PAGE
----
This episode felt like an odd choice to end the series on to me. While the previous two episodes I talked about felt like they had very Star Warsy messages and themes at their core, Akakiri is more of a mystical episode in a great many ways that approaches its story with a tone that feels neither especially Star Wars Inspired nor Japanese inspired as far as I can tell.
The second episode from Science Saru, Akakiri is pretty stylised episode showing the story of the Jedi Tsubaki returning to the home of Misa, a former princess he once met and grew to have feelings for. Tsubaki is a shell of his former self, plagued by visions of a death in the future, to the point that he has began to look like some drunken drifter.
Misa’s planet has played host to a coup by her Sith Aunt Masago, and Misa herself has become a fighter to try and reclaim her world. After a long and perilous journey to the palace, Tsubaki has is confrontation with Masago, only to be easily defeated by her.
His sorry state, coupled with the debilitating visions of the future render him useless in combat. Leading to his final stand in which he finds he unknowingly cuts down a captured Misa who has been dressed to look like a palace guard.
So they do the whole tragedy of Anakin Skywalker thing; where his drive to prevent and understand the visions of the future that plague him end up being the very thing that brings them into happening at all. It’s something I touched upon in a Star Wars Rebels review a few weeks back; visions of the future are the curse of the Jedi in my oppinion.
They are never clear and obsessing over them only ever makes things worse. It’s like this extra, horrible level of temptation that the Jedi constantly need to battle with.
In the end, Tsubaki is fully broken. And he pledges himself a Sith apprentice to Masago, on the condition that she save Misa’s life. Which she somehow does to her credit. Palpatine never had any intention of doing that shit for Anakin. The episode and the series ends on a pretty dark note, where Misa watches her friend walk away from her, bathed in a red light, given himself up to the dark side.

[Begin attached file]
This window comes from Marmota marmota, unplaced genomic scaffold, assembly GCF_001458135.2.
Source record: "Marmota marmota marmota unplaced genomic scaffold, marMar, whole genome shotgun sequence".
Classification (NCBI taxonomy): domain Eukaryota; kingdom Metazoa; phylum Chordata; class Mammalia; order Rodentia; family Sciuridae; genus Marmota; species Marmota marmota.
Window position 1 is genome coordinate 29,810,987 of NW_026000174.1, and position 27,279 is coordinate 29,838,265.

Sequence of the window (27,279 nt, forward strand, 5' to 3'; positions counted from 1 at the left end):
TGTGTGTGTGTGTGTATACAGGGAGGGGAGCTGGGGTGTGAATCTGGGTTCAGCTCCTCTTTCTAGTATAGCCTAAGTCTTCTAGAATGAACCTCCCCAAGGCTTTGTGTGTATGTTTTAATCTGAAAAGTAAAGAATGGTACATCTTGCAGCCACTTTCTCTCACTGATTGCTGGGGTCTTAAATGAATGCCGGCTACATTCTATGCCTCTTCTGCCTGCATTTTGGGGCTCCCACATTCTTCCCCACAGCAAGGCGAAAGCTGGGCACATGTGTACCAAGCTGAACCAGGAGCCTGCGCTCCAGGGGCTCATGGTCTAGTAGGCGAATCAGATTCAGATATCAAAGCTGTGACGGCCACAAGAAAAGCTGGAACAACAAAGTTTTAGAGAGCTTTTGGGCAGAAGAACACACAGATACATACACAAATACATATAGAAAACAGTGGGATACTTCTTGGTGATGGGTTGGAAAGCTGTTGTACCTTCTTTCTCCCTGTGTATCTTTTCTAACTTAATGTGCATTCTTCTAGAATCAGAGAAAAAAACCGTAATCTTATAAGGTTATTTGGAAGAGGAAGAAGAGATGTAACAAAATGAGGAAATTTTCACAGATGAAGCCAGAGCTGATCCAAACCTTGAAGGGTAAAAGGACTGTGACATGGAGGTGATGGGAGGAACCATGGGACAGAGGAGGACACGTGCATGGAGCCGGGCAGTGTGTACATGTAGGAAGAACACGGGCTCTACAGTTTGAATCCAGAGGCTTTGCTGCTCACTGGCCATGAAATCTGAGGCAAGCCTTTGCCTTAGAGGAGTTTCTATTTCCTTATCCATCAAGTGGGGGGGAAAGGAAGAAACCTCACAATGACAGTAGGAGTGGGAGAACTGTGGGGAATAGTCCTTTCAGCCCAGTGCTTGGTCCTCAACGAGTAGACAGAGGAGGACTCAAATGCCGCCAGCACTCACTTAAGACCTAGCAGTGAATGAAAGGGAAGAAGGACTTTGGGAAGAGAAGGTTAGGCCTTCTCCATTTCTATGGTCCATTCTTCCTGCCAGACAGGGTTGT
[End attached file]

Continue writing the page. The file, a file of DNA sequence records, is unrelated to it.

This was a strange one in many regards. Until the temptation to the dark side at the end, it didn’t feel like a Star Wars short at all. All of the characters were dressed and acted like olds timey Japanese peasants. Even this music was wholly not Star Wars, exclusively featuring these beating, African style drums throughout.
The title itself also leans into this more mystical, tribal theme going on. The word is never uttered throughout the episode as far as I can tell. After doing some research, it seems like it’s a word that comes together through a bunch of different meanings. Akakiri itself means “custody” in the context of connections between individuals.
Additionally, the components of the word can mean “red”, “fog” and “to cut”. All apt descriptions of what we see throughout the episode in reguards to Tsubaki and the journey he goes on throughout. It’s more of a thinker than any of the other episodes throughout the series.
Overall though, watching all these episodes and talking about them was a lot of fun. I have to wonder if we’ll get any more of them in the future, or if any of these shorts might get commissioned into a longer form series. I know which one I’d want if given the choice. I’ll get you guess which I’m talking about though.
This really felt like an odd tone to leave the series on. I didn’t dislike it or anything, but the two that preceded it seemed like they would have been pretty strong points to end this Visions series/experiment on.
I might come back and rank the episodes when they’ve had time to settle in my brain, so that’ll make guessing which one I liked best even easier. Post your ranking in the comments if you actually managed to get this far in the post. I’d really appreciate it.